Almost one year since his last solo show which revolved around the idea of how we react or adapt to situations that are beyond our control in relation to the global pandemic, Heesoo Kim is currently having a large presentation that continues the exploration of the ongoing state in relation to our everyday lives. Presented in a format of the artist’s studio or home, Normal Life, which is running its final days at Afternoon gallery in Seoul, raises questions about the experiences which form what we recognize as “normal” life and which have been lost or modified in the past two years.

Employing dry oils to construct flat forms separated by dark contours, Kim is portraying numb looking sitters, while evoking the aesthetics of cloisonnism with frequent nods to cubism. And by utilizing elements from movements with such a strong aesthetic, while exploring a contemporary subject, the artist is showing his deep involvement in the art tradition and will to affirm his place in the global art conversation. “In this exhibition, you can see me working, my thoughts and habits,” the Seoul-based artist told Juxtapoz about the way the work is presented in a life or work-like environment. “I may be exhibiting myself. I am a person who always does my best on drawing and my drawings are like my life. If I change, my drawings will also change.” Revealing  himself as a person alongside such a large body of work certainly elevates the impact of the paintings, sculpture, watercolors, and countless sketches and drawings that are on view in the South Korean capital.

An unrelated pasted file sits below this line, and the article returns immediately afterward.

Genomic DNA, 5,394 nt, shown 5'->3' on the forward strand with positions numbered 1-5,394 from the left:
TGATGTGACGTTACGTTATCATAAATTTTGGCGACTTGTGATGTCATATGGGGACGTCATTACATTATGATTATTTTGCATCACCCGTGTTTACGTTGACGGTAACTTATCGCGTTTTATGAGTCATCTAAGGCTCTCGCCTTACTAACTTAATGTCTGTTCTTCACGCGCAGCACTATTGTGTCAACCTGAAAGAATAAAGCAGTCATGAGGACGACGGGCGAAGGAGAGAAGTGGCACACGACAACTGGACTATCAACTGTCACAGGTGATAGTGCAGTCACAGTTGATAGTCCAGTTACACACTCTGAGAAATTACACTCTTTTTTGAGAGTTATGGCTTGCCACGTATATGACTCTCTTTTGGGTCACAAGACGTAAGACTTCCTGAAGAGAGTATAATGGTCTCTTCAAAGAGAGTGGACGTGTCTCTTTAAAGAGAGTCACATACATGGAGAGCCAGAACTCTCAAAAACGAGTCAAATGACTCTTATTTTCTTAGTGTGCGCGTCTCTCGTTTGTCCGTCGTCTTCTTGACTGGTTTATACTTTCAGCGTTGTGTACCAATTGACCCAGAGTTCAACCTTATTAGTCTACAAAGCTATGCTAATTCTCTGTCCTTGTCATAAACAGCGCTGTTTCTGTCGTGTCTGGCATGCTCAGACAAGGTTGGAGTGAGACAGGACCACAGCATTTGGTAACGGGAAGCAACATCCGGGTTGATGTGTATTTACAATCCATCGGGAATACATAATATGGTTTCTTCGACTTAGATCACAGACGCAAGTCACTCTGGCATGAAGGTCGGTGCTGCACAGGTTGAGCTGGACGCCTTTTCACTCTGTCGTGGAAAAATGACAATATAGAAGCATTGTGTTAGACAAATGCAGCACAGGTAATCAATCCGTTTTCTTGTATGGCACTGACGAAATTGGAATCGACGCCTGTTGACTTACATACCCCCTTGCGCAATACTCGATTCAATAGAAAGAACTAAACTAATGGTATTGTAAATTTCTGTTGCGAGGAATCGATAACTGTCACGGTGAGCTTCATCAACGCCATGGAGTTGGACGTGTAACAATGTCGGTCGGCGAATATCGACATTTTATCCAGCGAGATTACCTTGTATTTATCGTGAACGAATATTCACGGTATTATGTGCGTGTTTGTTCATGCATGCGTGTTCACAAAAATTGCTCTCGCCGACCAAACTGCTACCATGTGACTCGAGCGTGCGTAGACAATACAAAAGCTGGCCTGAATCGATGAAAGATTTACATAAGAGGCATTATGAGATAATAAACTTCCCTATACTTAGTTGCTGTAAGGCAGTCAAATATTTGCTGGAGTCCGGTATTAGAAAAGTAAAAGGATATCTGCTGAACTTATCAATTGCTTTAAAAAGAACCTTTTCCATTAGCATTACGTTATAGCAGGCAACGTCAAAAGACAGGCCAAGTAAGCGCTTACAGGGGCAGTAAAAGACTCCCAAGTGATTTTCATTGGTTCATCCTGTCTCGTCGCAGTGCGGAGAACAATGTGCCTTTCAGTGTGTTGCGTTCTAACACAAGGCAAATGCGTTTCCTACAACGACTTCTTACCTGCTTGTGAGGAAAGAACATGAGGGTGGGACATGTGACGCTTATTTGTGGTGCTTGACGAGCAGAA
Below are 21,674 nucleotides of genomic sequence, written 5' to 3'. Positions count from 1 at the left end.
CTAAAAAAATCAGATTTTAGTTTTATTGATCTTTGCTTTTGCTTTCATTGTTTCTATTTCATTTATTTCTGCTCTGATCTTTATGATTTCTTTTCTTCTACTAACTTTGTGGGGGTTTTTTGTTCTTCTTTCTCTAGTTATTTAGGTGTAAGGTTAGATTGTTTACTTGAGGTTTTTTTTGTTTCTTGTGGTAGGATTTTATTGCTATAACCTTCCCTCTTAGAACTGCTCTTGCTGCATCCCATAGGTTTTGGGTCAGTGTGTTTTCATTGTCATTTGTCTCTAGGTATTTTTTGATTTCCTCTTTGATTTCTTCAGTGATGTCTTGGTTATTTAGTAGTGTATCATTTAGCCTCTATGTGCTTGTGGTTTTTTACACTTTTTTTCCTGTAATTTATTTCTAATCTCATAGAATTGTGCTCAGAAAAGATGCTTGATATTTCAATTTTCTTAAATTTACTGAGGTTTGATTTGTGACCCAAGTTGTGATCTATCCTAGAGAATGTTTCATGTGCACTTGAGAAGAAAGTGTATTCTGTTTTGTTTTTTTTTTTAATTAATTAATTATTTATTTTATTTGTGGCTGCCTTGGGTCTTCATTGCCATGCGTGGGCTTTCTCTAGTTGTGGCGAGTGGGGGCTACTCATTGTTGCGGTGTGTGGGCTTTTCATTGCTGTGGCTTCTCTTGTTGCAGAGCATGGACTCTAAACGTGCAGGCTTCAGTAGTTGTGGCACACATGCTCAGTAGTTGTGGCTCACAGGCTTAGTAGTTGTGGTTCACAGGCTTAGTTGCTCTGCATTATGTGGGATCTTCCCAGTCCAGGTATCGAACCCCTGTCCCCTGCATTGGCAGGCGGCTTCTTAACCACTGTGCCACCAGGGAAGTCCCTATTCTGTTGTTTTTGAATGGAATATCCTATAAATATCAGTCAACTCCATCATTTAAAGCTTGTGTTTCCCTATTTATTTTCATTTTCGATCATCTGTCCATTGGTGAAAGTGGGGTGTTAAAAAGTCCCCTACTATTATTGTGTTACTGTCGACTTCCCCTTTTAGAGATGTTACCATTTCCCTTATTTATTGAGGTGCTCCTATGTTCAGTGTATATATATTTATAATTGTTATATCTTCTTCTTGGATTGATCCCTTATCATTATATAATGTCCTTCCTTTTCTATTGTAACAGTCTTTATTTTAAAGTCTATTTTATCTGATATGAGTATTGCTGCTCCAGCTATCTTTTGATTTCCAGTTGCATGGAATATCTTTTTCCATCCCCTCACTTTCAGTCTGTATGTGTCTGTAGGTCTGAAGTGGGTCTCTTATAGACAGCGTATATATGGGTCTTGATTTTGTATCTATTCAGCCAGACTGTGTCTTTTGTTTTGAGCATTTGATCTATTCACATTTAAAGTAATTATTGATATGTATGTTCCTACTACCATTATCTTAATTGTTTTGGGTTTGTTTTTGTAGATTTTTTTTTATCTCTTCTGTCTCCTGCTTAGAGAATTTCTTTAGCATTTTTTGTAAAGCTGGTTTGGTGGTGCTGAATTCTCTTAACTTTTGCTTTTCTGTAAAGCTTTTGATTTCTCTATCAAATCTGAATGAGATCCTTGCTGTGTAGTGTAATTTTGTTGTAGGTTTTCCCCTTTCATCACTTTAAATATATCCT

On another hand, the idea of exposing his work environment and the entire creative process comes from the place of constant doubt and striving for development, change, and improvement. “It’s not just drawing prolifically, it’s training to move forward,” the artist told us, explaining the inclusion of numerous drawings, sketches, and notes that are scattered through the space. “It is a very personal opinion, but I think that being an artist is a profession that shows their works after constantly pondering and drawing to be assessed. I am not complacent while working on my drawings. If I only think highly of my private gratification, it will be difficult for me to exhibit or draw in the future.” Such an attitude reveals Kim’s relationship with his work, as well as his process which is revealed in its entirety through this presentation. And the thoroughness and the extent of this disclosure comes to light with the fact that the exhibition was on view for three full months, during which it was split into two parts. Finally, the amount of work was part of the message that the artist hoped to pass with this project. “I believe that expressing and showing the mediocrity of the past amidst the ongoing pandemic would be the future we hoped for,” Kim told us about how scenes with pensive yet somewhat senseless people might snap us out of the idealization of life we’ve put aside some two years ago. —Sasha Bogojev